How do I hack a video input into this 5" CRT?

I've always wanted to make an oscilloscope clock or something similar with a really small CRT. Perhaps input some video with the use of something like the Uzebox game emulator.

I found this cool little 5" black and white CRT in the garbage the other day. I though they tossed it because they lost the 12V power supply. I plugged one in, but nothing. I couldn't open it since it was all sealed up with these really wacky screws. Not the little star ones either, something I've never seen before. I basically just took a pair of cutters and cut the top of the case off.

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I realized right away what the probable culprit is. These 2 caps have popped. I could try and swap them out and see if it breathes life back into the TV.

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The thing that stinks about this TV is that there are no inputs. I could just hack a Raspberry pi or an Arduino into it and generate some simple text of graphics and use it as a clock.

So the question is, does anyone know where to begin in hacking an input into the tube? I know the dangers of CRTs. I've worked on computer CRTs and have disassembled Macintoshes before. I know how to discharge a CRT.

I suppose I could ditch the speaker, and the AM/FM board to trim things down. I just don't know how to go about inputting a video signal. Anyone have any suggestions on where to start? What am I looking for? I'm no stranger to electronics or making my own PCBs. So if I have to make a little video input board to interface with the tube, even better.

On many TVs of that vintage, the RF section can be relatively independent, with a video signal coming out of it. However identifying that safely takes a person with real TV experience. And even then, there may be no point in the circuit where there is a recognisable 'video' signal that can be tapped into.

An old RF modulator like used to be used with TV-based home video games might be the best bet. I've seen RF modulators with CRO inputs that kind of make a CRO screen turned on the side. You would be looking for a kit from the 80s or 90s for that.

I've seen little TVs like that in thrift stores for $5, and they work. Some of them have video inputs.

As much as I’m itching to run down to Walmart and pick up a $30 cheapie TV to get started with the code, I really want to see if I can get this Craig TV working. The only reason I started this project is to make use of the find. Seems like it might defeat the purpose if I just go out and buy a new TV. I ordered some new caps to replace the ones that popped.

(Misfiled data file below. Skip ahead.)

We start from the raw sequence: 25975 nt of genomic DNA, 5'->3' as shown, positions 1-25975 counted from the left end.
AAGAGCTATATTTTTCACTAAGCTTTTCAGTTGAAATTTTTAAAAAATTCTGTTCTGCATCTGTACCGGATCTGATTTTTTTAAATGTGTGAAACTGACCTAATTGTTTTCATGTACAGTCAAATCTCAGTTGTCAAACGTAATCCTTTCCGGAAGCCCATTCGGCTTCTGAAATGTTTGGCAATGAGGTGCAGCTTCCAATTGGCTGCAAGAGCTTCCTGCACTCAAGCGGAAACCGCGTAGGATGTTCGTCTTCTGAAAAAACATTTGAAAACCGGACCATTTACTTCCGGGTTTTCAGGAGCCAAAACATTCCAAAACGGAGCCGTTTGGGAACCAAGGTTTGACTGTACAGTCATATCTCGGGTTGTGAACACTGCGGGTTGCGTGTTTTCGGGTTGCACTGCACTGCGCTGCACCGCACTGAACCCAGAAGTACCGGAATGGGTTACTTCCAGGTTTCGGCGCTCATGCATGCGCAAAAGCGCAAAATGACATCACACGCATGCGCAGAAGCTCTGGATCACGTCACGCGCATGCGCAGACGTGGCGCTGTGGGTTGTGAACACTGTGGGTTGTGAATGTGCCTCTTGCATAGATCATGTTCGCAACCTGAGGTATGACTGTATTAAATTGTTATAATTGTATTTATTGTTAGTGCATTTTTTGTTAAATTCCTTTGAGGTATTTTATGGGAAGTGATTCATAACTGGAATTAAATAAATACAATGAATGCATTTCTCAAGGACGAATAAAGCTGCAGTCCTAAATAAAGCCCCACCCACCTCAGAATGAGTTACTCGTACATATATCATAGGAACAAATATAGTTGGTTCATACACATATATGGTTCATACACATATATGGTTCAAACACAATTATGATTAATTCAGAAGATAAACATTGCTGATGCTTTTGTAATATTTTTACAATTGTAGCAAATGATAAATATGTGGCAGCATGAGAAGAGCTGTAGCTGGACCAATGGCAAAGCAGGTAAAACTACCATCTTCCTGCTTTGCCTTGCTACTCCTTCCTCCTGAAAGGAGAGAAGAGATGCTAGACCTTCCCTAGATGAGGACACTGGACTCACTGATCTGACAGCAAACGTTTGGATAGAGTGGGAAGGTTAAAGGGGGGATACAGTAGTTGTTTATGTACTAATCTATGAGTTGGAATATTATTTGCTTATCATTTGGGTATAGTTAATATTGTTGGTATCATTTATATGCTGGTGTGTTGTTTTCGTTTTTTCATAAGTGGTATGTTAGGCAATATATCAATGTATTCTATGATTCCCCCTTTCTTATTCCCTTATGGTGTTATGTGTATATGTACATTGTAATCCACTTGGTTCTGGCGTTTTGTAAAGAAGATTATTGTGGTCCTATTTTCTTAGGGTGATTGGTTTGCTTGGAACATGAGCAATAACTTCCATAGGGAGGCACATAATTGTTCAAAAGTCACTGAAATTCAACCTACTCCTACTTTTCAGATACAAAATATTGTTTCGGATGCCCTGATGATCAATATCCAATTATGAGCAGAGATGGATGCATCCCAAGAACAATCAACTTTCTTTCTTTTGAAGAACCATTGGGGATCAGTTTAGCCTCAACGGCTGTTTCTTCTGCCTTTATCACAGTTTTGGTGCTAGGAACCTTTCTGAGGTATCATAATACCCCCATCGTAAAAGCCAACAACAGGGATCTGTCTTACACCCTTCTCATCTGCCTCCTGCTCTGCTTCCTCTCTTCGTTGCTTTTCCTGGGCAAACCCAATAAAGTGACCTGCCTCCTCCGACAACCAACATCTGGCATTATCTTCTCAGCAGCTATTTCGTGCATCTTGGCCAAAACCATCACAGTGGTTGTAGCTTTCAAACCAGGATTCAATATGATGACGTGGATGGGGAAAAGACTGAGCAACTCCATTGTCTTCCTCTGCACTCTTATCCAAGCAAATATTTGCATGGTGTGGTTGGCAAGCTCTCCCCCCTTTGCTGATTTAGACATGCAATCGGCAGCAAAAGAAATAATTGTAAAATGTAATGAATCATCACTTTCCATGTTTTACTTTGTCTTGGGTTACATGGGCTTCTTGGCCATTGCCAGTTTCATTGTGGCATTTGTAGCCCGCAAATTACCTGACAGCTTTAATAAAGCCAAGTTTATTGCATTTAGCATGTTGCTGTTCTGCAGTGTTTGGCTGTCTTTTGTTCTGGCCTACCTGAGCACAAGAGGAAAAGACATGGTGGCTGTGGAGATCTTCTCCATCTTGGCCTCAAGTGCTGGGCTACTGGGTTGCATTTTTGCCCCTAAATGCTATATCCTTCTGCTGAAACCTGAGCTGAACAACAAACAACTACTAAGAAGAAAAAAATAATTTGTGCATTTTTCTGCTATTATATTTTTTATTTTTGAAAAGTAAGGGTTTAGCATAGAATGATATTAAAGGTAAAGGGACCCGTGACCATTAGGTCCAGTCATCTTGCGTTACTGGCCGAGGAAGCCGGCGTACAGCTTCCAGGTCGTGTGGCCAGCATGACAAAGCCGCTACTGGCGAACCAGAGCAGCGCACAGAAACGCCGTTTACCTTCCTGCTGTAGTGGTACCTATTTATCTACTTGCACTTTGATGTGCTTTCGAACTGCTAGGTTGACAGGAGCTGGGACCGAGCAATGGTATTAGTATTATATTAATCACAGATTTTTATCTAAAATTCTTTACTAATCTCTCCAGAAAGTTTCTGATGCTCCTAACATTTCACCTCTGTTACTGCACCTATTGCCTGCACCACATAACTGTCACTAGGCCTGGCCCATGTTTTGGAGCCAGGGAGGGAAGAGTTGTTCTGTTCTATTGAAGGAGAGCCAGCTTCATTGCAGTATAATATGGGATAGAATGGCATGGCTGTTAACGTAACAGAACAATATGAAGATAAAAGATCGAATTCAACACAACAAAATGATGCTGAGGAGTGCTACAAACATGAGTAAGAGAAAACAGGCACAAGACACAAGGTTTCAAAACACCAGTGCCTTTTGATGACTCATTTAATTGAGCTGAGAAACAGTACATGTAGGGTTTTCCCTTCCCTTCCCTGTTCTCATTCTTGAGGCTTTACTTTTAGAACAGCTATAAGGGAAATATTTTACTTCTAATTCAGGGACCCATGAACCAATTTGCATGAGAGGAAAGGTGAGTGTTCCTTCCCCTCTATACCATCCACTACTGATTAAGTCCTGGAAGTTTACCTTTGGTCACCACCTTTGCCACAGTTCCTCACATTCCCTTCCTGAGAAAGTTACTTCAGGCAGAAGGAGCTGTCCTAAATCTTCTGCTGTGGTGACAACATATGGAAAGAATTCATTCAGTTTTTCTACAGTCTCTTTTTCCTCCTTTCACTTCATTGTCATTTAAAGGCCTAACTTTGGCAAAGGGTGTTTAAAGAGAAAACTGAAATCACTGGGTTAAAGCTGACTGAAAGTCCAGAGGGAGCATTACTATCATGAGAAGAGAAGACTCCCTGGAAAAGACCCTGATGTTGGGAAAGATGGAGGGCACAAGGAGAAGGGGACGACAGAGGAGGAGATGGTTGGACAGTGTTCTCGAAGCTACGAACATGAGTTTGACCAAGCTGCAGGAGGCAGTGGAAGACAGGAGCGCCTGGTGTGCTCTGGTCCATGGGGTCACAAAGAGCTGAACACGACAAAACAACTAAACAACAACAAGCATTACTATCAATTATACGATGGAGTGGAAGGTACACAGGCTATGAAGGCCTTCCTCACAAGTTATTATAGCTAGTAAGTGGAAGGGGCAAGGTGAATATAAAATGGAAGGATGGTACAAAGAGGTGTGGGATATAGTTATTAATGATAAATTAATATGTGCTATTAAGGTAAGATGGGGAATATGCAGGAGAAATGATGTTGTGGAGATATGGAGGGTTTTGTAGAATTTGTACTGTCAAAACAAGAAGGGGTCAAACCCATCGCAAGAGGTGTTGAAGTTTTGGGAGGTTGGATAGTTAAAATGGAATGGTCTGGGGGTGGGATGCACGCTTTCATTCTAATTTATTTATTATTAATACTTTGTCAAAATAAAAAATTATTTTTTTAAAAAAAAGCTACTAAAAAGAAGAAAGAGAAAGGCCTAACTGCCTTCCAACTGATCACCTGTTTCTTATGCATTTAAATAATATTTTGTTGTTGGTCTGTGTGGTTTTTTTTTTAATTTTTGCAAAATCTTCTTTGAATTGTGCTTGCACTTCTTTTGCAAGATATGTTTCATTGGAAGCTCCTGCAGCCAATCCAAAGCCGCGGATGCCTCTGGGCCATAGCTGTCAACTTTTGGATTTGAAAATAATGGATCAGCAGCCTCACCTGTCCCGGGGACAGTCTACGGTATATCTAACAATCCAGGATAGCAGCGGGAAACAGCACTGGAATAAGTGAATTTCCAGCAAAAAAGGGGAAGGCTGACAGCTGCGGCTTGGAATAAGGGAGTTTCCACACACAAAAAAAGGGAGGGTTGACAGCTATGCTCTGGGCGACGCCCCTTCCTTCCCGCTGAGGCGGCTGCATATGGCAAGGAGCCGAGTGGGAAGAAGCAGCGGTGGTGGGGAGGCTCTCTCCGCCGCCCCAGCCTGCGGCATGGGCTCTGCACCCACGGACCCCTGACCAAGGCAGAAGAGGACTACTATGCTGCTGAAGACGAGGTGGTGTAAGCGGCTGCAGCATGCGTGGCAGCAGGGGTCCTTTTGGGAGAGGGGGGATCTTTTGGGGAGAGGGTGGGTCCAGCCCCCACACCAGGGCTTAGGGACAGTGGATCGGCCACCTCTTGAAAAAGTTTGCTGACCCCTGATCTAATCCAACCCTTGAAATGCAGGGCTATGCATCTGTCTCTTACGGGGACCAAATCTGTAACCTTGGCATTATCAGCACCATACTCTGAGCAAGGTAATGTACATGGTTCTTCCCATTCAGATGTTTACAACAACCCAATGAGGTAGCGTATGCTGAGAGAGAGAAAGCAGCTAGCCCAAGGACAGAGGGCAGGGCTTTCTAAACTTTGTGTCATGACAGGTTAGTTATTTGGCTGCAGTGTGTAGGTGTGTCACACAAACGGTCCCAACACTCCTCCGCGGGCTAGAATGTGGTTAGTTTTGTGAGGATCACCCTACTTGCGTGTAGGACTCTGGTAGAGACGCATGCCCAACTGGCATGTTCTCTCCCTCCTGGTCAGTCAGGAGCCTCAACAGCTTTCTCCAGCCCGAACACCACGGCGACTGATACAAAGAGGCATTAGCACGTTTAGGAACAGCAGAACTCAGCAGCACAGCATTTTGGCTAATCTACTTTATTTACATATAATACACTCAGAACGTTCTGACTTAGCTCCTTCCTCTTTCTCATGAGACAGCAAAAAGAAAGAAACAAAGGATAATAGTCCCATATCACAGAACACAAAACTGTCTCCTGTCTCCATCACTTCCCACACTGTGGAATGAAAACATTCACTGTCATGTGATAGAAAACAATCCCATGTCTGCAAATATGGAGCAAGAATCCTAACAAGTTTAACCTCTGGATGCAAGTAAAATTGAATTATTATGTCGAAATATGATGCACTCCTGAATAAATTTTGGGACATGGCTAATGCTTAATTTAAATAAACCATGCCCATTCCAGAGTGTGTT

While I wait for the caps to arrive, I did manage to throw together some code and try it on one of my LCDs. I was able to pull the date and time out of my DS3231 breakout and display it onscreen. So far so good.

But now that I think about it and see how easy it is to display text on the TV, I might just go for it. If the TV I found is unrepairable, then I might just pick up a new one to hack. I think it’ll look really cool.

I replaced the caps in the mini TV. No luck. It's toast. I'm pushing on with the code in the event I come across another little TV. So far so good.

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The screws were probably "Snake eyes".

Two capacitors blowing at once is no coincidence - it indicates the were either subject to a gross voltage overload, or unrectified AC due to a rectifier failure, so you would generally expect other damage as well.

Paul__B: The screws were probably "Snake eyes".

Two capacitors blowing at once is no coincidence - it indicates the were either subject to a gross voltage overload, or unrectified AC due to a rectifier failure, so you would generally expect other damage as well.

Actually, upon closer inspection they turned out to be just regular Phillips. It's just that the previous owner must have tried to get into it and chewed the screws up with something. Whatever screwdriver he tried to use definitely ended up giving the heads a wacky shape.

In any case, the project is full steam ahead. I got my hands on an old camcorder viewfinder CRT and got my code running on it. I chalked up a PCB and ordered it from OSH Park. I should have it in about 2 weeks. I can then put it all in a sweet enclosure and finalize the code.

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